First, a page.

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A Rose Bowl memory
Joe Guzzardi.jpg

As a kid growing up in post-World War II Los Angeles, the Rose Bowl was the year’s single most anticipated event. 

In sports, the Dodgers were still in Brooklyn, the Lakers in Minneapolis, and the Rams had only recently relocated from Cleveland. The thought that professional ice hockey might one day be played in sunny Southern California was too preposterous to take seriously. In some circles, the Academy Awards were Los Angeles’ annual highlight. Kids would have to be dragged kicking and screaming to Oscar winning films like “From Here to Eternity,” or “Around the World in 80 Days.”

When my parents announced on Christmas Day that one of my gifts was tickets to attend the January 1st 1955 Rose Bowl game with my dad, my excitement couldn’t be contained. That year, the Rose Bowl matchup pitted the Number 1 ranked Ohio State Buckeyes against the #17 University of Southern California Trojans. While few gave the Trojans a chance, bowl games were always the perfect setting for major college upsets. 

Fans of the then-Pac 8 eagerly anticipated watching the Big-10 conference representatives, considered more powerful than their West Coast rivals. The undefeated 8-0 Buckeyes, led by Hall of Fame coach Woody Hayes and Heisman Trophy winning running back Howard “Hopalong” Cassidy, faced the 6-3 Trojans who finished a dismal sixth in the Pac-8. Under the Rose Bowl era’s early rules, Pac-8 winner UCLA couldn’t represent the conference in back-to-back years.

Ask anyone who’s lived in Los Angeles to predict January 1 weather, and their replies will be the same. No matter how foul the weather is on the days leading up to the Rose Bowl or how awful during the following days, by kickoff, skies will be sunny, and the temperature warm. 

But for the first time in more than three decades, January 1, 1955 was not only rainy, but a torrent. No sooner had my father’s eyes opened on Rose Bowl morning than, as sheets of rain fell outside, he tried to beg off. Dad pleaded with Mom to intercede on his behalf. No dice, Mom said, the Rose Bowl is your son’s Christmas present, and he’s looked forward to the game for a week.

Off to Pasadena my father and I set, he somber and me excited. With 90,000 fans sitting shoulder-to-shoulder, umbrellas were useless. The temperature was no day at the beach, either, hovering in the mid-50s. As rain dripped down our cheeks, we sat through the entire lopsided game that from the beginning Ohio State dominated, 20-7.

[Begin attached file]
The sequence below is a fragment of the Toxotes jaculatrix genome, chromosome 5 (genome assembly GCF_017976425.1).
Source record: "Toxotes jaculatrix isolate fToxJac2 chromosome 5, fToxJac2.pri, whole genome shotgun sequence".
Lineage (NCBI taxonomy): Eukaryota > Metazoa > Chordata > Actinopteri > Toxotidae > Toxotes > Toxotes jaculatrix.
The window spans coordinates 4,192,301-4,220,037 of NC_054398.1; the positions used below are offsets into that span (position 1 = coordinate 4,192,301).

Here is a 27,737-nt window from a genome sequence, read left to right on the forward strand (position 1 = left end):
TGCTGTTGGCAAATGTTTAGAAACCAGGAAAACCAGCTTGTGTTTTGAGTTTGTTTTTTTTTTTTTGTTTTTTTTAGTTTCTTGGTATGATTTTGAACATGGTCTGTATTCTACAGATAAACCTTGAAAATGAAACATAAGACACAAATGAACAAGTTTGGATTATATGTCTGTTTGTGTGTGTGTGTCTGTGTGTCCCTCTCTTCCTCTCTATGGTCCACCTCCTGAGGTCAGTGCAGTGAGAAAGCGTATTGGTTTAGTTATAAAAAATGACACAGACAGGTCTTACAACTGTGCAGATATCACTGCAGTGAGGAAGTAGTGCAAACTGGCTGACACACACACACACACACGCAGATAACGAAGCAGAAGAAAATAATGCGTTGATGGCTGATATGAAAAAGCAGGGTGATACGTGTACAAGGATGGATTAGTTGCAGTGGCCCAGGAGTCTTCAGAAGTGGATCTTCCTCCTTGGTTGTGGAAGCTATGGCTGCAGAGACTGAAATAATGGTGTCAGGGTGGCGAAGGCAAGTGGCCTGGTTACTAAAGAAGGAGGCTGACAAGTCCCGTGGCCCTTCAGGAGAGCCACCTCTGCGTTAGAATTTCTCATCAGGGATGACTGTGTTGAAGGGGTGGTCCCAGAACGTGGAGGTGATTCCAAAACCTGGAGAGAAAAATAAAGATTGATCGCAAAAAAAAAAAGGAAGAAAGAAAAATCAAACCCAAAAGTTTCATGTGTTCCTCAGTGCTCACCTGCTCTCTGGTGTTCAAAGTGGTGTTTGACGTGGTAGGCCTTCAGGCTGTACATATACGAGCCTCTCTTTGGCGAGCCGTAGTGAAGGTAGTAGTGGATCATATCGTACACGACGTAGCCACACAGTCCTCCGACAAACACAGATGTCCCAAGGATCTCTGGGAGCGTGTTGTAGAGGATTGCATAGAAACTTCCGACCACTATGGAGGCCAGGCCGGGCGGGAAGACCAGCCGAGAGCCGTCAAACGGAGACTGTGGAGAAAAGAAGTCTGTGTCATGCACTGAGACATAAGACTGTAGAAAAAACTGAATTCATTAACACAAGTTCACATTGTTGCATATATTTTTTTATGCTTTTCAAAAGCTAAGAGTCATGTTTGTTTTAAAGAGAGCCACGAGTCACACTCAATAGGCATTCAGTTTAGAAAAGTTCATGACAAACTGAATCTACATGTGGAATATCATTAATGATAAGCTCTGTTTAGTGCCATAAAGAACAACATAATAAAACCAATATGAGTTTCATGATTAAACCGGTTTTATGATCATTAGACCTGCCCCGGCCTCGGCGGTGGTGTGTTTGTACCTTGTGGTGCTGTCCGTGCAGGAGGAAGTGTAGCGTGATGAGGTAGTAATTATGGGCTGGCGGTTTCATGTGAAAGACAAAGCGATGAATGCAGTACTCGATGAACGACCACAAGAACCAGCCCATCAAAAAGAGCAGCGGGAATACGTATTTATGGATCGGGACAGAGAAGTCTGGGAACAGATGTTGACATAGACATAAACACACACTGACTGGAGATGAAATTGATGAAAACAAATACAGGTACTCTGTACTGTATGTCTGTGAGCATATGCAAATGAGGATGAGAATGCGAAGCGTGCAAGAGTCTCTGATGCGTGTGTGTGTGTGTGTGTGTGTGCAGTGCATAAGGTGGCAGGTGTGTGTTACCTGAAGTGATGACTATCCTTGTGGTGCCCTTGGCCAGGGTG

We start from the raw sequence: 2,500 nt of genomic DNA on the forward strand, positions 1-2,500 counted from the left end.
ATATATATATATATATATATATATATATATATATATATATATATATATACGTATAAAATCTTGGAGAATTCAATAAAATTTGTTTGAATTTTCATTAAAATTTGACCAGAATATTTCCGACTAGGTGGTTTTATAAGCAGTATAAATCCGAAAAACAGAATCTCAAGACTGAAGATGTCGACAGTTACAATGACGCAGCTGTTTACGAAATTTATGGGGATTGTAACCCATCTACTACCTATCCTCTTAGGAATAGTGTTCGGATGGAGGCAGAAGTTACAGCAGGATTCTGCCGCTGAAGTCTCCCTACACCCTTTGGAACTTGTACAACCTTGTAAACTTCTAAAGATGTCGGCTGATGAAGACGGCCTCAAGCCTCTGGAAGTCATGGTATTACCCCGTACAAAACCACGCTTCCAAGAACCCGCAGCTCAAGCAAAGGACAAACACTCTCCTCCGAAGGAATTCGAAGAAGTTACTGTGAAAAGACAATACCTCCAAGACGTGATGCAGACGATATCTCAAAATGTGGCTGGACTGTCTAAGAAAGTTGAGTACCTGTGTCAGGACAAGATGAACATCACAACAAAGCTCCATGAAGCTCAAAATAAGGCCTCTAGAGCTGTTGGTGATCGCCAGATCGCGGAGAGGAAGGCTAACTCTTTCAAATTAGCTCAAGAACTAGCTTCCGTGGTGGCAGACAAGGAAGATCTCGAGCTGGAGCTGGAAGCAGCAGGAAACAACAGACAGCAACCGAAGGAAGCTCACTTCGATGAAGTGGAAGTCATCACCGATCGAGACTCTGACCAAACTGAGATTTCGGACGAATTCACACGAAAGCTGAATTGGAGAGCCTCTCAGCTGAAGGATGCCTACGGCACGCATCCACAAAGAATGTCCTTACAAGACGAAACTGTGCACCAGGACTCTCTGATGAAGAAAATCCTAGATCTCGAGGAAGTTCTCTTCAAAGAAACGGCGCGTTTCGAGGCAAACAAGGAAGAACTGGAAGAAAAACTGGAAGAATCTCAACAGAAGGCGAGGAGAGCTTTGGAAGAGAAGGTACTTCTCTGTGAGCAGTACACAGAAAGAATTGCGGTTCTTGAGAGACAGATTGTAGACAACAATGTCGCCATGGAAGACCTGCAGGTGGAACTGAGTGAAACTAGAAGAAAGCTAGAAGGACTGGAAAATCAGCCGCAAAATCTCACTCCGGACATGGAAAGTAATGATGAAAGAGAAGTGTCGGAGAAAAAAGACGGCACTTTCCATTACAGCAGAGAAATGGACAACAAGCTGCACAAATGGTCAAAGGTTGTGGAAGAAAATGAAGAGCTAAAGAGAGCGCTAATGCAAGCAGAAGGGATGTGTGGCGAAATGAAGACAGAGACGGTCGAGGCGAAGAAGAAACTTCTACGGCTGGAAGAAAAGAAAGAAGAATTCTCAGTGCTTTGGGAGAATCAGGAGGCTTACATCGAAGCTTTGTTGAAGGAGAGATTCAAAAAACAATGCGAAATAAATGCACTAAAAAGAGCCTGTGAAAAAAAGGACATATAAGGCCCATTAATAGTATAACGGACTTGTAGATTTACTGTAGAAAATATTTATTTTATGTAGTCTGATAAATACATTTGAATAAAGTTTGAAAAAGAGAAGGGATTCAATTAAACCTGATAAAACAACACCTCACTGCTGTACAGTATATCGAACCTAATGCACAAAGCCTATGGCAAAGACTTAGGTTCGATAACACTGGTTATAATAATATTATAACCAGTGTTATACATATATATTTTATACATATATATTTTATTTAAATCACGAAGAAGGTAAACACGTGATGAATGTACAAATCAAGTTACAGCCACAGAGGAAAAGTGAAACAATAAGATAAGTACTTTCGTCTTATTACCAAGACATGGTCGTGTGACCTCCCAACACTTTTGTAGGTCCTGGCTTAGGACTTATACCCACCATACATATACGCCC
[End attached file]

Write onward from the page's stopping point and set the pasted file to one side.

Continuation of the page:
Here’s how the Cleveland Plain Dealer described the game: 

“Through mud, slime, murk and driving rain, Ohio State’s dauntless Buckeyes today reached the all-time zenith of the University’s football history. Ploughing through muck in the fog and semi-darkness, the Buckeyes vanquished Southern California, 20 to 7, in the worst weather conditions of Rose Bowl history.”

As bad as the day had been for my father, it was about to worsen. Finally drying off post-game in the family Ford, dad turned the ignition key and we heard the awful grinding sound that dead batteries emit. Driving from our house to Pasadena with his headlights on, dad forgot to turn them off once we parked. Realizing that we would be stranded for at least a couple of hours, my father let out a string of profanities that turned the parking lot blue. 

Stadium security summoned AAA, and eventually, redemption in tow truck form worked its way through the tens of thousands of vehicles trying to exit. Our long drive home was in stony silence. Years passed before my family could laugh about Rose Bowl 1955.

I left Los Angeles long ago, and on return visits I saw Rose Bowl games under Chamber of Commerce skies. But nothing will ever replace in my memory that rain-drenched January 1st. 

As I look back on New Year’s Day more than 65 years ago, I realize that I’ve developed a deeper affection for my loving father who resisted going to the rain soaked-Rose Bowl, but in the end, took me anyway. 

As he did in 1955, and continued to do until the day he died, dad always kept the promises he made to me.

Joe Guzzardi is a Society for American Baseball Research and Internet Baseball Writers Association member. Contact him at